For all the Bettys in the world who are afraid of tech…

This weekend I met a mid-40s lady, Betty, who was struggling to upgrade her old 2014 MacBook Pro, despite it having a large crack on her screen, with the newer USB-C powered MacBook Pros. We had an interesting conversation about technology, and in the end, I could not convince her to try new technology. This got me thinking about my own views with digital reading, as I could somewhat empathize with Betty. I’m quite a traditionalist with my reading habits; I just can’t quite get into audiobooks or ebooks. However, to not be a hypocrite with the opinion I shared with Betty, I recognize that I must move forward, that perhaps reading must also move forward to digital technologies and future advances.

The traditionalist in me can’t give up the overall feeling I get from reading print books. It is pure magic; it is unlike anyone experience there is in our lives. Perhaps it’s partly because of the ownership that comes with books, the physical aspect as I’ve learned in Professor Hannah McGregor’s class about the history of “The Book” and the effect of its tangibility, social & cultural value from a physical object. A new study shows that millennials actually prefer print books to ebooks, outlining that there is a strong factor of emotion that comes to play when making an opinion about books. 

While almost everyone expressed a strong attachment to physical books, and no one embraced a fully digital reading experience, older consumers, contrary to what one might expect, saw more advantages than younger consumers to reading with an e-reader. They referenced physical benefits that might not be as relevant to younger consumers, such as the lightweight nature of e-readers and the ability to zoom in on text (Alexis Blue-U, University of Arizona).

To support this idea, I was able to find a popular Reddit thread that outlined many users’ everyday reasons for not liking ebooks: “For some strange reason, I get nauseous when reading from an e-reader.”, “I live in a large city and rely on public transit. It is less likely that I would be mugged for my book than I would be for my kobo, kindle, or iPad.”, “Formatting. With e-books, some pages are just a mess.”, “I like taking my book down to the beach and I’m afraid of getting sand all in its components.” Could there be more traditionalist Bettys than I thought? 

I think I’m more interested in learning about the technology that advances digital reading experiences than the actual technology that currently exists. I understand that ebooks can be more practical and economical for many consumers, but I’m more interested in how we can apply the emotional value from the physicality of a book onto digital reading experiences because I know we can get there. Like AI technology, I believe we can get to a point where man meets machine, which is a scary thought, but I know it is happening. As we lose the traditions from generations before, I wonder if we are able to keep memories and moments of the past and include it in future technology.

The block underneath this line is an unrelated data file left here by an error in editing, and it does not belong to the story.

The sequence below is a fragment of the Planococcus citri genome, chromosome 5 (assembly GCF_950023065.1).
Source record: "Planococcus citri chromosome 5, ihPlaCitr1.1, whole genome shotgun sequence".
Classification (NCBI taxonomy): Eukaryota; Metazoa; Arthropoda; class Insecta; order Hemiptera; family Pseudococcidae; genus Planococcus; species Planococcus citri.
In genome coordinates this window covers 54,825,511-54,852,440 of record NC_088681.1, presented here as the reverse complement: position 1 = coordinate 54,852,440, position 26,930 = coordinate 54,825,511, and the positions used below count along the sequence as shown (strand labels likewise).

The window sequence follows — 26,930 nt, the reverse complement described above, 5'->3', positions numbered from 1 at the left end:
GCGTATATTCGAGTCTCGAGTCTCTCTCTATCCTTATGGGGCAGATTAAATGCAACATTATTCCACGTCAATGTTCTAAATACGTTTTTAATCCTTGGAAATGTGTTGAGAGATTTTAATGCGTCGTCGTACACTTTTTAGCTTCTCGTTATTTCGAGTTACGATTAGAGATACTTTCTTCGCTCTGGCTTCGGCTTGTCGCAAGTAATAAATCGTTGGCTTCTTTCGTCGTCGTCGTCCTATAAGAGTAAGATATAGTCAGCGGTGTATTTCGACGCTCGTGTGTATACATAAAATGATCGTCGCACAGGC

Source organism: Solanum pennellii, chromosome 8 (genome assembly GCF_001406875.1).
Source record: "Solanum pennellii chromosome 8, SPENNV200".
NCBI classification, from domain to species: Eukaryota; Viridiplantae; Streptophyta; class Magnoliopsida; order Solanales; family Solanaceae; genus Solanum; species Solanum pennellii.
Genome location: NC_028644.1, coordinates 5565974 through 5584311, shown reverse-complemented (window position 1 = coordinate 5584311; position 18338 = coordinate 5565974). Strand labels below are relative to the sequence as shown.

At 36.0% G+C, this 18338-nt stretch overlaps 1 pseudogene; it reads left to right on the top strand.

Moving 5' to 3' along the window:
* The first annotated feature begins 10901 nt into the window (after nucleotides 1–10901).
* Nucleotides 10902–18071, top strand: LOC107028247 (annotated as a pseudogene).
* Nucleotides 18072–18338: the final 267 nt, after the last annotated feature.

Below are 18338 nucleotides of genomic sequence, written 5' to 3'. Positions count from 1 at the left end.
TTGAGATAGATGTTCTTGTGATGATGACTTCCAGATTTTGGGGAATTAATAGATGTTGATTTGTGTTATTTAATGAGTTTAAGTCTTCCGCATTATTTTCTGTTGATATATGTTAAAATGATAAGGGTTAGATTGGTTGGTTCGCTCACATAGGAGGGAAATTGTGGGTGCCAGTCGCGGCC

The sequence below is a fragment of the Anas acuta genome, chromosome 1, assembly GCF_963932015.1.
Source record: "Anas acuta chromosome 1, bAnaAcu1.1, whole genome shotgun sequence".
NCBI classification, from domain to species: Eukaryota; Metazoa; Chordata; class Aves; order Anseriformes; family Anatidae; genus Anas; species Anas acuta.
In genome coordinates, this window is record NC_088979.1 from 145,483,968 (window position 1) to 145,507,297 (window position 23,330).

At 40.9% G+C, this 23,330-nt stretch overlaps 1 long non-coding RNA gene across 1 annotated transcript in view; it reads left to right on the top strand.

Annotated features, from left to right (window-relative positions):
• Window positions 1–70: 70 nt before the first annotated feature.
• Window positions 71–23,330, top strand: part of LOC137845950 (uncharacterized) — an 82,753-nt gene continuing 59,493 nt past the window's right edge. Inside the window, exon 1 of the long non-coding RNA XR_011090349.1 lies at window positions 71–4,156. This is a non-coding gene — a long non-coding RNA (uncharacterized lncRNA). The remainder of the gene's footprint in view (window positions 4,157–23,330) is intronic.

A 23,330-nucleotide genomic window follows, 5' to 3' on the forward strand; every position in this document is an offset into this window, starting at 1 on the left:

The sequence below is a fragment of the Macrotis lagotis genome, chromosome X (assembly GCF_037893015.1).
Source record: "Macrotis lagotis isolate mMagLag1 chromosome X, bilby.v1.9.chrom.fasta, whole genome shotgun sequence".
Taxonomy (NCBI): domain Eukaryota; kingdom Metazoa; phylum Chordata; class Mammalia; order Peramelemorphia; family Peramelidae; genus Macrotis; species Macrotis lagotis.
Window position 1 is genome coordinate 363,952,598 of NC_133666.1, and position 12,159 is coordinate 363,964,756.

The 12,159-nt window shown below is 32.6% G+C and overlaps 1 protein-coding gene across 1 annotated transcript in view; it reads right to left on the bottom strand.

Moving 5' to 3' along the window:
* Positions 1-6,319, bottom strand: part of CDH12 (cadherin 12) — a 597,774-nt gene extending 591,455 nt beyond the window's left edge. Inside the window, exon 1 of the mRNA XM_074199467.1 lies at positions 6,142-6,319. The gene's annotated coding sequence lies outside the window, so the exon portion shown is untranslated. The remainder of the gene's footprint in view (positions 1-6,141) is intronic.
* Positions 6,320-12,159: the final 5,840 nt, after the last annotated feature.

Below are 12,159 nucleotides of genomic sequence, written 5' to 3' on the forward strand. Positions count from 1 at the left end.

Betty shared with me that one of her greatest reasons for her hesitancy is fear. She fears trying something that’s foreign to her because she’s afraid of forgetting what she already knows. Perhaps this is an inherent fear in all of us, with change, with technological advances, with the future. We can treasure traditional print reading and we can be curious about new digital reading ways. Perhaps there isn’t one greatest form of reading, but the very act of reading is what makes the experience the greatest of all. I hope one day Betty will have the courage and try the new MacBook Pro with touch bar. I’ll start by downloading an ebook for my guilty pleasure reading.

One Reply to “For all the Bettys in the world who are afraid of tech…”

  1. Hey Charlotte,
    Thanks for this post! The character of Betty was such a great way to personify resistance to new tech. Conversely, the study you cited about older generations on the whole viewing e-readers more positively compared to younger generations was super interesting!

    In your post you talked about the emotional aspect of reading a book, and that e-readers might be more appealing if there was a way for them to achieve the same emotional status for readers—such a cool idea and a good point! I wonder how we could do that? If we can’t make e-readers emotionally appealing in *the same way* as print books, maybe we could make them emotionally appealing in different but equal ways? There isn’t a history or a tradition for e-readers to connect with in the same way as printed books, so I wonder what technology could offer instead?

    Congratulations on finishing PUB 802!

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